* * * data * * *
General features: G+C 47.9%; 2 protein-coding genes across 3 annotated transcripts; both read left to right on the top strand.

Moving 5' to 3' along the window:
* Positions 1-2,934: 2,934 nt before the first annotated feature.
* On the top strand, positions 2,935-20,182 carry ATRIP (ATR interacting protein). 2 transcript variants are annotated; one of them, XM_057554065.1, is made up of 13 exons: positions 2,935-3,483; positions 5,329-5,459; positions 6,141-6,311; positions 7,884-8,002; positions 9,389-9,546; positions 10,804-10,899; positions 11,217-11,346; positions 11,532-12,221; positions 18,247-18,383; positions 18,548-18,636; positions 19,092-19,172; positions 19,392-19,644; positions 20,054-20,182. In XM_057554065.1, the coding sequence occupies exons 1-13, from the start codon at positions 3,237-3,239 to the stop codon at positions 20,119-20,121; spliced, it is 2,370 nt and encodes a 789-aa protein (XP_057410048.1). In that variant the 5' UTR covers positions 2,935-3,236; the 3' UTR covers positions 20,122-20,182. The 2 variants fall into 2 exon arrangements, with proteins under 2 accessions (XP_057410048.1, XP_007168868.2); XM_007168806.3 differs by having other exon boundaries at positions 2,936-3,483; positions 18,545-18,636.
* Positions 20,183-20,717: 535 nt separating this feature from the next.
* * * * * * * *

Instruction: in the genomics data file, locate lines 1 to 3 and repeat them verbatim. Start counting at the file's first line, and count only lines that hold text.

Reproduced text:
General features: G+C 47.9%; 2 protein-coding genes across 3 annotated transcripts; both read left to right on the top strand.

Moving 5' to 3' along the window:
* Positions 1-2,934: 2,934 nt before the first annotated feature.